[Author’s Note: This is Part Two of a three part series contemplating the use of sacred spaces. Part One discusses whether non-indigenous people, pagans in particular, have any right to claim spiritual connection with traditional native sacred spaces such as Uluru in Australia and the Black Hills in the United States. Part Three will deal with ways we can all help preserve sacred spaces.]
The truth for me personally is that I do not feel any overwhelming desire or spiritual calling to visit some of the better known indigenous or aboriginal sacred sites. Sure, I’d love to visit Uluru someday and the Black Hills as well, but I do not feel particularly drawn there, not any more than other unspoiled natural areas in the world, not in the same way as I do the southern Appalachian Mountains where I grew up. This is most likely because the other sites are simply not my gods nor my places. I do however have other places sacred to me personally, places I have discovered in my wanderings around the planet, places where I feel the presence of the Divine and which have a profound calming and emotional impact on my soul.
There are many areas like this in and around Cherokee, North Carolina in the United States which I previously mentioned, but also plenty that are just as beautiful each in its own unique way near my current home on the coast of Australia. I discovered more potentially sacred sites on a recent visit to impossibly ancient and romantic Italy, as well as those I have attended in the bare desert mountains on the Arabian peninsula. There was the awesome live volcano I visited a couple years ago in the South Pacific, Mt. Yasur, where the raw power of the earth seemed nowhere else more obvious and real. This is how and why we are drawn to these locations, these crossings of ley lines perhaps. Indeed our whole blessed world is filled with natural places where we are free to roam that can renew our spirits and bring us closer to our divine source. The good news is that spiritually significant places like this can still be found, and we do not have to travel that far to find and create some of those sacred spaces of our own.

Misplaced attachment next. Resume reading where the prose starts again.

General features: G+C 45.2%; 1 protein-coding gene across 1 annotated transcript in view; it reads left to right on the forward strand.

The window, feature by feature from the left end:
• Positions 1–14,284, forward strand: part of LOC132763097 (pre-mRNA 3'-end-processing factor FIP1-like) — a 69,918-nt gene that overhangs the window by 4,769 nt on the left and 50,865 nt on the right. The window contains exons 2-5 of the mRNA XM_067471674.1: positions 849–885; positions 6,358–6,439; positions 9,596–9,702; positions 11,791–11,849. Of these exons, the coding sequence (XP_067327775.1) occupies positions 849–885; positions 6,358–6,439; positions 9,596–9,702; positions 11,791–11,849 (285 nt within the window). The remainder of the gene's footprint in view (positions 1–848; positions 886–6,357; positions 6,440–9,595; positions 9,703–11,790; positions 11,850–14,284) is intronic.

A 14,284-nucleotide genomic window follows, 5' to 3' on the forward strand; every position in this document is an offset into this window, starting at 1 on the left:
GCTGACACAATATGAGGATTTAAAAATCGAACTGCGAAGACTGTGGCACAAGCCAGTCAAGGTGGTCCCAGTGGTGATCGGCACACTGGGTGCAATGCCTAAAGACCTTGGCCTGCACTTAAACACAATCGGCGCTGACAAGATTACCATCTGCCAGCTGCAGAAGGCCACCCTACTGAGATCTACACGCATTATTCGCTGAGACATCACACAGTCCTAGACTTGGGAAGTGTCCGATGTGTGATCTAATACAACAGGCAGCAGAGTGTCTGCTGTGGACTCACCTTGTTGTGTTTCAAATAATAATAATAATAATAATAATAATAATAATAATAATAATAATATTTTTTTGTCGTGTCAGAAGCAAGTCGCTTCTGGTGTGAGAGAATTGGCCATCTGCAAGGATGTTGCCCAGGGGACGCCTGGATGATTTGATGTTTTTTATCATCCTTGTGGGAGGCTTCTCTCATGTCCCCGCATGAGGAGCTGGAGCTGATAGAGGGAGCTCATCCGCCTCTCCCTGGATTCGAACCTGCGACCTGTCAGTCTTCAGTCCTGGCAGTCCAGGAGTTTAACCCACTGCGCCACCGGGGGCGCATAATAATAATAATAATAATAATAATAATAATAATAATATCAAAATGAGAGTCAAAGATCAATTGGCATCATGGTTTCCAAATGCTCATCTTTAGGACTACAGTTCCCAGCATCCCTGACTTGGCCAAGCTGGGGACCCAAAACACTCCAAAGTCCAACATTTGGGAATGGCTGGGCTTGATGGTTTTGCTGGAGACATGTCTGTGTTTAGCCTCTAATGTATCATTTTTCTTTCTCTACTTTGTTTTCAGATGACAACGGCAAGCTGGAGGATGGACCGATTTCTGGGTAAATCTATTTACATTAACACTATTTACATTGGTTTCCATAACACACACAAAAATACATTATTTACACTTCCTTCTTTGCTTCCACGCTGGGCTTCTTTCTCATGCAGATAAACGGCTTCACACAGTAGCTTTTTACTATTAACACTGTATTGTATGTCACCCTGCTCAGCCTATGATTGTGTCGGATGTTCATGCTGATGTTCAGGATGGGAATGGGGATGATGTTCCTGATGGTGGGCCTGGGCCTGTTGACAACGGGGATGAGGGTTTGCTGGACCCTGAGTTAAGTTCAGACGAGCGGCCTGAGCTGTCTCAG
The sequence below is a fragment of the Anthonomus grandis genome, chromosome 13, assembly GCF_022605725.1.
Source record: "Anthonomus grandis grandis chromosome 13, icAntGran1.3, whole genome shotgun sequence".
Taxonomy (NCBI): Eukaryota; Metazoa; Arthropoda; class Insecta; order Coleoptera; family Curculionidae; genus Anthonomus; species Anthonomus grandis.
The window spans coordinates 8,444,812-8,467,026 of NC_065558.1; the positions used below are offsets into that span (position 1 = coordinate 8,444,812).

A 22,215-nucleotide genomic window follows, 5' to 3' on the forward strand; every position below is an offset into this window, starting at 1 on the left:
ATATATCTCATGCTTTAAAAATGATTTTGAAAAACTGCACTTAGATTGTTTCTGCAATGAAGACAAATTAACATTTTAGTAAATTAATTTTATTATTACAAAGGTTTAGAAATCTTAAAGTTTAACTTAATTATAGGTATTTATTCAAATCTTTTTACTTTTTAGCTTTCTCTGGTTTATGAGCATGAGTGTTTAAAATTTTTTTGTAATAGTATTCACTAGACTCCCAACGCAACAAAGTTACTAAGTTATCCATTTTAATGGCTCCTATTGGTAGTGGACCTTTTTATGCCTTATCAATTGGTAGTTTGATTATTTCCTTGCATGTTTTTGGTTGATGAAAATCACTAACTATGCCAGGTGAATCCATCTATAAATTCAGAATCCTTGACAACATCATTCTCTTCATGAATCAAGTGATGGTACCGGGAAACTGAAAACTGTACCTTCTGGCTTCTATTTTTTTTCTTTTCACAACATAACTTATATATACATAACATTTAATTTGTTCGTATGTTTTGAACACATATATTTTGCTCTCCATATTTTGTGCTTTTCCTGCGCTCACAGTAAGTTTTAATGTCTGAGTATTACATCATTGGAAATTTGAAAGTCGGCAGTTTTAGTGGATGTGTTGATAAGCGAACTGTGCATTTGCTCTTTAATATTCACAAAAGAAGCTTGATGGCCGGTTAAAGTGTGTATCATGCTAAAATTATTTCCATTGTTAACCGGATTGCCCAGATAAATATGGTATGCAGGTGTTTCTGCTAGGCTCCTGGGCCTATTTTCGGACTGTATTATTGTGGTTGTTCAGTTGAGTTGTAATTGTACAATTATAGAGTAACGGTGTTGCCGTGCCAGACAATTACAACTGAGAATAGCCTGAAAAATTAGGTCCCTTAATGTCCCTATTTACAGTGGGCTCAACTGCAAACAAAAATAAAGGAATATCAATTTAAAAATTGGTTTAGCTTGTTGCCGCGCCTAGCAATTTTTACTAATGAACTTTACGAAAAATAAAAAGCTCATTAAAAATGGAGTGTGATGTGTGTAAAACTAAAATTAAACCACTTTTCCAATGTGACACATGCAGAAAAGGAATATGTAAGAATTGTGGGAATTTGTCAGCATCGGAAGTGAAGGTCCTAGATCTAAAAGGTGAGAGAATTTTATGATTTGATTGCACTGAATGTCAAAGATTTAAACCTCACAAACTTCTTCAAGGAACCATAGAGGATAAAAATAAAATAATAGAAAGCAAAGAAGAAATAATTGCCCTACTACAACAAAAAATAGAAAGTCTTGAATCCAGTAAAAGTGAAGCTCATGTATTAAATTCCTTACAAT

In the end I do not think we necessarily have to appropriate or borrow from other cultures to experience the Sacredness of Place in itself. Anywhere we feel closer to our own spirits and to those of the natural world we hold dear can work as well for us. Surely it is not as though all the “good” sacred spots are already taken; in my opinion the entire planet could and rightly should be considered a sacred place. It is sadly true that humans have defiled much of the surface of our planet through ignorance, greed, and an utter lack of concern for the other beings who share our magnificent world with us. If we seek for places that call to our spirits personally, I think this could naturally compel us to honour them and work to preserve them. The more of these the better! This is how we can together honour our entire beautiful, sacred Mother Earth.